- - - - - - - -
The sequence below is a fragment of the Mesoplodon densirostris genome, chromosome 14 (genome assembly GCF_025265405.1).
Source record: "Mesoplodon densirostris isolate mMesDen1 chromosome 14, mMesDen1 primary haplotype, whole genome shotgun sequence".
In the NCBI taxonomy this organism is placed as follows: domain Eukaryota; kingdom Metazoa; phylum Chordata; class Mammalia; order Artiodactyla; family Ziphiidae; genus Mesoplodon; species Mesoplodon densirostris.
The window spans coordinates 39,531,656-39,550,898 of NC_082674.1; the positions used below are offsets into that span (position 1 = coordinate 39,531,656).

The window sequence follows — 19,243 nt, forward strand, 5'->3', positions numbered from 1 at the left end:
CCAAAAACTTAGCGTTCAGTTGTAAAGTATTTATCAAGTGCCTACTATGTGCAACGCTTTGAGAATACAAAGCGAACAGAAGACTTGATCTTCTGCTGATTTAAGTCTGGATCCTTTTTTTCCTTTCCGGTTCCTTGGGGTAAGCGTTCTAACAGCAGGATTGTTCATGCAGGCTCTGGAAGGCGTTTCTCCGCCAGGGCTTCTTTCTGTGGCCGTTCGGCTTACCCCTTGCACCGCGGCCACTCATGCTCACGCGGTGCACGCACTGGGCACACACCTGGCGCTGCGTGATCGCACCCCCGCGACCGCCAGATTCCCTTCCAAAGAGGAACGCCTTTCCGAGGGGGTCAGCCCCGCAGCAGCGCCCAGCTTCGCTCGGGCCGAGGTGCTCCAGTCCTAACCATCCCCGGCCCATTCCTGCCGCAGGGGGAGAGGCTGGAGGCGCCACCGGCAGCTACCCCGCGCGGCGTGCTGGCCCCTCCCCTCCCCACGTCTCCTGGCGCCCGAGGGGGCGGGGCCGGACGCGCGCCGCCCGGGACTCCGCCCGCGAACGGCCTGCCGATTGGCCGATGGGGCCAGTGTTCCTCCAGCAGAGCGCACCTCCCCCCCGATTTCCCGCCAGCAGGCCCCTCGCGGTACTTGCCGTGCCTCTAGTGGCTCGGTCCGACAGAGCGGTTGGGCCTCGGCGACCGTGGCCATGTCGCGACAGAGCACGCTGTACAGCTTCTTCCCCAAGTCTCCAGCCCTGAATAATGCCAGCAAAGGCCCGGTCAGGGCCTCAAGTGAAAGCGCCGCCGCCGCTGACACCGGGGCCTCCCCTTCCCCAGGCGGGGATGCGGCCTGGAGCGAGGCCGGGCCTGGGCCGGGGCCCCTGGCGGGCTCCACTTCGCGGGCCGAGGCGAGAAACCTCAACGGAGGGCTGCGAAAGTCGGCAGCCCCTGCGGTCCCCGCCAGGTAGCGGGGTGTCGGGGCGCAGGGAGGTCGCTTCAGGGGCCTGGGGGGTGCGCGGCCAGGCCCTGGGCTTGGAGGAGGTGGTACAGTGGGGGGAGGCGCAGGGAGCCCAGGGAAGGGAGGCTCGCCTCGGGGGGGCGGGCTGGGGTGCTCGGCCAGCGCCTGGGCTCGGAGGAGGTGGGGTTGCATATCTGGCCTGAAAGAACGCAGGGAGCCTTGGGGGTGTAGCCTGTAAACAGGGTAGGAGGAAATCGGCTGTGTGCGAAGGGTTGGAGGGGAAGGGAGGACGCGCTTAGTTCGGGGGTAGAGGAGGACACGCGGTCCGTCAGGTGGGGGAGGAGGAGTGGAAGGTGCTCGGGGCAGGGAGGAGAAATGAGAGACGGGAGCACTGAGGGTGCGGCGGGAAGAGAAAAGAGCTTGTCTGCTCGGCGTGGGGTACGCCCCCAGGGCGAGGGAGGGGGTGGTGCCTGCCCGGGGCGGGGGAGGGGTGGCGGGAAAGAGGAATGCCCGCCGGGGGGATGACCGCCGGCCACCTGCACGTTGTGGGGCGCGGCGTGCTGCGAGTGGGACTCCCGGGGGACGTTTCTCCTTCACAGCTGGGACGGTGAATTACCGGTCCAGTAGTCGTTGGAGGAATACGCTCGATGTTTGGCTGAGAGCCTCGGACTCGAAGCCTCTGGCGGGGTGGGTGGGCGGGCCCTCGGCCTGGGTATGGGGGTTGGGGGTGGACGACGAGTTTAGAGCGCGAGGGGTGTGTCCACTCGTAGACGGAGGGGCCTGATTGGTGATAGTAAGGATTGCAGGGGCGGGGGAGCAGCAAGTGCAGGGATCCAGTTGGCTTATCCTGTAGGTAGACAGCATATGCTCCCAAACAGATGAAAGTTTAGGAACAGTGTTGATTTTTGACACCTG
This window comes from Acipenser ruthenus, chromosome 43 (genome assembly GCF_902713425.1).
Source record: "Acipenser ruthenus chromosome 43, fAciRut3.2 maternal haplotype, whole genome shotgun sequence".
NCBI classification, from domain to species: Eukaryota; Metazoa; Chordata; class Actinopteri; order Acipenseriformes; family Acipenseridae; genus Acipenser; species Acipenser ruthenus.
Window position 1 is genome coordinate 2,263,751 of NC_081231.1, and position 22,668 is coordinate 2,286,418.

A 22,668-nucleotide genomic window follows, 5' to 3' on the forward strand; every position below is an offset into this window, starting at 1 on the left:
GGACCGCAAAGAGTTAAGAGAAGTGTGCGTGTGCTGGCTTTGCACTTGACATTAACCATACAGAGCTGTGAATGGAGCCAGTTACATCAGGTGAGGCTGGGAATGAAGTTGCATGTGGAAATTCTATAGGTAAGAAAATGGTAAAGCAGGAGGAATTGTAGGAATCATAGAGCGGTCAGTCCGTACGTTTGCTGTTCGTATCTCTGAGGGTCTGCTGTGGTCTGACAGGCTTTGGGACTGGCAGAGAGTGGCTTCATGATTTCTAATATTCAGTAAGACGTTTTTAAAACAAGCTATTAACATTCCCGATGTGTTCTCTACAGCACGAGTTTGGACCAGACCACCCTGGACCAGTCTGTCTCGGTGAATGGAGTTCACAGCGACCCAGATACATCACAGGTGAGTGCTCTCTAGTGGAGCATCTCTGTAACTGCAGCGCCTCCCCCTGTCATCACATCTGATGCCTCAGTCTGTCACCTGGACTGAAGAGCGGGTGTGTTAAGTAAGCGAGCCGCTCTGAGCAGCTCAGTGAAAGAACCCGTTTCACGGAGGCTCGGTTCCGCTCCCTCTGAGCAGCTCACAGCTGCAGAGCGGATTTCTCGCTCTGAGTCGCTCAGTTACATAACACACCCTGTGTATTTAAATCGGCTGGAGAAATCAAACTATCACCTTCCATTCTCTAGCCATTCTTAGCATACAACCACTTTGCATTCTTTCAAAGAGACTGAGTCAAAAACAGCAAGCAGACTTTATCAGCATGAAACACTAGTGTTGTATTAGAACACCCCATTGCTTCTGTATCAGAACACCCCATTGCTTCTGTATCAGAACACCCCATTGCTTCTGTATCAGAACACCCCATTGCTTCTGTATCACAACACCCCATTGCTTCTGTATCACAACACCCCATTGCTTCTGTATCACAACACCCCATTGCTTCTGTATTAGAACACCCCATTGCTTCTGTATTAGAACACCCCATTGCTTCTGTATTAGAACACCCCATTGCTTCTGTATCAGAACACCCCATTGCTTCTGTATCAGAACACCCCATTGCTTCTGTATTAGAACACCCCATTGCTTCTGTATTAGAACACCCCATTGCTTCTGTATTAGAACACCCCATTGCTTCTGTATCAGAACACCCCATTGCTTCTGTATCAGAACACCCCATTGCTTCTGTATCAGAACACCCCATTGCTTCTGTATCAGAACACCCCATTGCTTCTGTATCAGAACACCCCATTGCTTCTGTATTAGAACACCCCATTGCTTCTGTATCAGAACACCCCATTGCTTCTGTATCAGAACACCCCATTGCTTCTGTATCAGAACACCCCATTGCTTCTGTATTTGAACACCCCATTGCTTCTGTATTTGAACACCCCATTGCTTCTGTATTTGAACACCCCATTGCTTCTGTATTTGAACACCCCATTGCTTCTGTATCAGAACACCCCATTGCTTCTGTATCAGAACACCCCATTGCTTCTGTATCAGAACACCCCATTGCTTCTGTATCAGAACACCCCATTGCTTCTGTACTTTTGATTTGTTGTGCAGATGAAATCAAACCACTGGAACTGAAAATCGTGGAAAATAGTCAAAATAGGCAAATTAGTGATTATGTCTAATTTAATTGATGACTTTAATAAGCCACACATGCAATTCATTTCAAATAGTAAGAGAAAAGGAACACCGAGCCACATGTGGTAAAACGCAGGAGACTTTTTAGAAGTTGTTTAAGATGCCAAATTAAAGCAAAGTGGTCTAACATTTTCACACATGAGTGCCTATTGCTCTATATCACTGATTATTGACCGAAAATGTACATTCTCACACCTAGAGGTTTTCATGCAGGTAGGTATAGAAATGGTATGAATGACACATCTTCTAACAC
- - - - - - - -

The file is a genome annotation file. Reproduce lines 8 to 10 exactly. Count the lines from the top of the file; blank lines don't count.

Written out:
Source record: "Acipenser ruthenus chromosome 43, fAciRut3.2 maternal haplotype, whole genome shotgun sequence".
NCBI classification, from domain to species: Eukaryota; Metazoa; Chordata; class Actinopteri; order Acipenseriformes; family Acipenseridae; genus Acipenser; species Acipenser ruthenus.
Window position 1 is genome coordinate 2,263,751 of NC_081231.1, and position 22,668 is coordinate 2,286,418.